Governments exploit national security laws to punish critical journalists. By Monica Campbell
New York, January 19, 2012--Two journalists and a U.S.-based blogger who was tried in absentia were convicted on charges of terrorism in Ethiopia today and could be sentenced to the death penalty, according to news reports.
New York, November 11, 2011--A judge in Ethiopia's federal high court charged six journalists with terrorism on Thursday under the country's antiterrorism law, bringing the number of journalists charged under the statute since June to 10, CPJ research found.
How can an Ethiopian reporter cover the activities of Ethiopia's leading opposition figure, Berhanu Nega, or an attack by the Ogaden National Liberation Front (ONLF) rebels without risking prosecution and a 20-year prison sentence? Such questions have haunted Ethiopian journalists since a far-reaching anti-terrorism law came into effect in 2009. The law criminalizes any reporting authorities deem to "encourage" or "provide moral support" to groups and causes the government labels as "terrorists."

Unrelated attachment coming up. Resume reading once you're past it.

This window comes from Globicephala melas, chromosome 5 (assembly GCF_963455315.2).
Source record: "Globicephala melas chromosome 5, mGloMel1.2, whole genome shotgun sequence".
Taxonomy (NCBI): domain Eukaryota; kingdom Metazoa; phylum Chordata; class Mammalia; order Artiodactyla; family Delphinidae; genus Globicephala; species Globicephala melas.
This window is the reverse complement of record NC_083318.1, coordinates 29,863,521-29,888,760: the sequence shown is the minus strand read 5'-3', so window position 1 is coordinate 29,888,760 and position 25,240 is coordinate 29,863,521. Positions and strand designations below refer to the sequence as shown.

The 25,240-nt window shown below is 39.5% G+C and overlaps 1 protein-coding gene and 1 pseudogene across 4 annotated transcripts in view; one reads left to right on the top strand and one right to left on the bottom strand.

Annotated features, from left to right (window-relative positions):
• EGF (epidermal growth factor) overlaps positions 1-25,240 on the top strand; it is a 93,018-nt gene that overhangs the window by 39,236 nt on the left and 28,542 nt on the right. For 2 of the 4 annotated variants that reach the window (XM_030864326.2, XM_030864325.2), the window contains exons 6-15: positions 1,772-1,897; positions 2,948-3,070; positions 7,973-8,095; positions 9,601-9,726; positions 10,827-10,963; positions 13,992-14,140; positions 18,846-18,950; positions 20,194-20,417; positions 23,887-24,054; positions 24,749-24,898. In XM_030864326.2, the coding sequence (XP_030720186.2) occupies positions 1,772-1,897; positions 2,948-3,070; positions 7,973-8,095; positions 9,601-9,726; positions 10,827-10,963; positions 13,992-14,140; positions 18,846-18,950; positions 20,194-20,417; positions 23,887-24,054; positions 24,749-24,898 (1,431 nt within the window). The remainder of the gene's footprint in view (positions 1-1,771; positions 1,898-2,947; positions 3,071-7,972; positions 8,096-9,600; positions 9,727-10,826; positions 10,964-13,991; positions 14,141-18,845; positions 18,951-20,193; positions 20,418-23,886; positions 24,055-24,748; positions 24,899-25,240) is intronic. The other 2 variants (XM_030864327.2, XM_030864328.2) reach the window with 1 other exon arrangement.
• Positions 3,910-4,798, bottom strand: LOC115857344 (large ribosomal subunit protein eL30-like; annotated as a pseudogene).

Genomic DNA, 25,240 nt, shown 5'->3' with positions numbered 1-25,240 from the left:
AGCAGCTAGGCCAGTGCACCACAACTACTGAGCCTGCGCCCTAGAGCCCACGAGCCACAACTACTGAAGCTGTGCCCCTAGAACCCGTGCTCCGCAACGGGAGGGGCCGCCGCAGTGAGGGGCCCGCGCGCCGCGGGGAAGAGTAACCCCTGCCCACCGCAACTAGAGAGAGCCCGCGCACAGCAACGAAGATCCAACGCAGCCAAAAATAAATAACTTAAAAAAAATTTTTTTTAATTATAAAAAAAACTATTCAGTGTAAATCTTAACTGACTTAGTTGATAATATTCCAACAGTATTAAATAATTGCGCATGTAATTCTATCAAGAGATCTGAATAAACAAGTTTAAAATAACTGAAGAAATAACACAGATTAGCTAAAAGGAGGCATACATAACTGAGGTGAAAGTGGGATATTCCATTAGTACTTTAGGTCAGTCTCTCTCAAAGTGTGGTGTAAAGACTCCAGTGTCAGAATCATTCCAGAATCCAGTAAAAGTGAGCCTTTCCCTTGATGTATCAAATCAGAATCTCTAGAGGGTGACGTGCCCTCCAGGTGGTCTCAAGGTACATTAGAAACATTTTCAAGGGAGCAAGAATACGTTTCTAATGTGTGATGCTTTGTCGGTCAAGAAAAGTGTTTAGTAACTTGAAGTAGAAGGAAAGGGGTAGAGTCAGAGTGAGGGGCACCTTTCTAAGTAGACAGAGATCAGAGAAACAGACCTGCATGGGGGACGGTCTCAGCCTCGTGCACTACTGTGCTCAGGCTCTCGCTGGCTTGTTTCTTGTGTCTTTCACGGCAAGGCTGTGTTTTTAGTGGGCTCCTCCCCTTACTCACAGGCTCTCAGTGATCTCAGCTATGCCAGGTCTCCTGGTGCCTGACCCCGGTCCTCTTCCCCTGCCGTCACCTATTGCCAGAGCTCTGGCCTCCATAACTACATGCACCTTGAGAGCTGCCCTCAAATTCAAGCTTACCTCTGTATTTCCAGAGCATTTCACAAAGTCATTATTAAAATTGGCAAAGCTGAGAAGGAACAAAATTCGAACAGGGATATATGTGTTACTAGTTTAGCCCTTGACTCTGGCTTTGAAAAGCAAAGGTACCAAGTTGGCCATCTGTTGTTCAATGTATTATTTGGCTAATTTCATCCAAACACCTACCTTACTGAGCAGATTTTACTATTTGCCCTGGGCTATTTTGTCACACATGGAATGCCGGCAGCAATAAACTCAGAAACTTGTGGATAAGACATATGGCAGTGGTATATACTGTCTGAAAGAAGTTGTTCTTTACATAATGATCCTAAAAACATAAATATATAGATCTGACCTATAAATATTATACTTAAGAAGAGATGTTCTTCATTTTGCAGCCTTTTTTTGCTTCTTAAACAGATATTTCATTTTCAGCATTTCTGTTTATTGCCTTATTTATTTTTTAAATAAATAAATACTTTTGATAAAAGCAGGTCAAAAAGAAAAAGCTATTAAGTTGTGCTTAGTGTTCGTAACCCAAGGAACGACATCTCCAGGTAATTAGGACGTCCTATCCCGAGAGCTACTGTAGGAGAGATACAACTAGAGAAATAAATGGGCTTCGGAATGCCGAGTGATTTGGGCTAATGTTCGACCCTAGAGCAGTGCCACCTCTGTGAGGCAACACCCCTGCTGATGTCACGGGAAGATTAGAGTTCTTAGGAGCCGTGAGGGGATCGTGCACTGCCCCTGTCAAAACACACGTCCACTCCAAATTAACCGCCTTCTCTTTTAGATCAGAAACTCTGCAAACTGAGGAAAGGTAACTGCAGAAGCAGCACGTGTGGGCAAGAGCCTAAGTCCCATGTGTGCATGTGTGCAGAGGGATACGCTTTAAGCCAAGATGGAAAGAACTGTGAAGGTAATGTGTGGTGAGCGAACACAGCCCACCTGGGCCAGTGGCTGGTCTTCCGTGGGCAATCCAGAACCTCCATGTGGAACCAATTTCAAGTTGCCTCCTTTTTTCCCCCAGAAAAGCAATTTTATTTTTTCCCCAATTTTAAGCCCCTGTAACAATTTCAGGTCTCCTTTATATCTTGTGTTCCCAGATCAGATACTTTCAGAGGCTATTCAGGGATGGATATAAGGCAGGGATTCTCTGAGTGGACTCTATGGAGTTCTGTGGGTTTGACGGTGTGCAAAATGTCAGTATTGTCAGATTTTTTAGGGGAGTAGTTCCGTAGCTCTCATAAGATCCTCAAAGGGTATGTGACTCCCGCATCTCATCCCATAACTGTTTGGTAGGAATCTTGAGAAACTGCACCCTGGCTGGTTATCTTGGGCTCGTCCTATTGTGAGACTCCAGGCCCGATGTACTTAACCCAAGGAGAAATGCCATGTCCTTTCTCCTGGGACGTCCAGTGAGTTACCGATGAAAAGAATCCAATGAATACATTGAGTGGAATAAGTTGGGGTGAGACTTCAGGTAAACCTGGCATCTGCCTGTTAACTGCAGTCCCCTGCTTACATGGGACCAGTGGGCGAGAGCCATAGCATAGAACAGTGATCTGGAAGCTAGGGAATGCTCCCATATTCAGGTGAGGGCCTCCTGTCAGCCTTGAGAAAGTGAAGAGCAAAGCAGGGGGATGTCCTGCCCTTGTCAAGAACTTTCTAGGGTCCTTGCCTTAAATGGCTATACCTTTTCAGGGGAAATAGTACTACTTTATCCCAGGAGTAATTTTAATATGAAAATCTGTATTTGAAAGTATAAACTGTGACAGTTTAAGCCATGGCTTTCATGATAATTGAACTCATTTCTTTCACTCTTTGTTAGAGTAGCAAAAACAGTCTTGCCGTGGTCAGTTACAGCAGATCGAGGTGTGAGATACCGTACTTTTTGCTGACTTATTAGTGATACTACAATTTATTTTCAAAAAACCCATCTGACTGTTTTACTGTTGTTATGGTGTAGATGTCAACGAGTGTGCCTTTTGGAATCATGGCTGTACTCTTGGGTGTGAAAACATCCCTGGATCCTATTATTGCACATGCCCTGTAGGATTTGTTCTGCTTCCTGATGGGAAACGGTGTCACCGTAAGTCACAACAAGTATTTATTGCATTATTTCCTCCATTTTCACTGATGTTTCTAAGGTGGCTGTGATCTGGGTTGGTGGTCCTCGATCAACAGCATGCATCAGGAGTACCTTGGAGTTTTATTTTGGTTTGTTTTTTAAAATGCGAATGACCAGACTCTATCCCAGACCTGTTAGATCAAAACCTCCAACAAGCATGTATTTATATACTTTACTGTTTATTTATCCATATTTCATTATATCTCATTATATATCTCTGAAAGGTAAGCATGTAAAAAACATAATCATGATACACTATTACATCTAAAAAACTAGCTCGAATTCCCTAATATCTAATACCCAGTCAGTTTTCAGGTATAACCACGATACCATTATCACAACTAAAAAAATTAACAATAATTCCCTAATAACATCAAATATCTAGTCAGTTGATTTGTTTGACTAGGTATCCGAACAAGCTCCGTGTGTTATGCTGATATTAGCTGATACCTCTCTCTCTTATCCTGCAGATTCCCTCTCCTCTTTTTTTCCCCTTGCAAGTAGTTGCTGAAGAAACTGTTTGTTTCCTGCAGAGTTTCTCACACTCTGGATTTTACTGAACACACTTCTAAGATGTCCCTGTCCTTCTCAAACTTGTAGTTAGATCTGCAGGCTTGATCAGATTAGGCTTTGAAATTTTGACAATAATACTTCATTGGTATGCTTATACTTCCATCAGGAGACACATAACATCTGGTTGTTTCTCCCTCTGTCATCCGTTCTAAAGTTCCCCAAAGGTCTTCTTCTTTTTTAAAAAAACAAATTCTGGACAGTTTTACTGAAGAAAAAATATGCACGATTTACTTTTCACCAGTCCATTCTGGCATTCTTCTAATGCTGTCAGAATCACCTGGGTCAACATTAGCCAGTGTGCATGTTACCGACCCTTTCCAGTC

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3. Prevent the harassment of journalists at the U.S. border.
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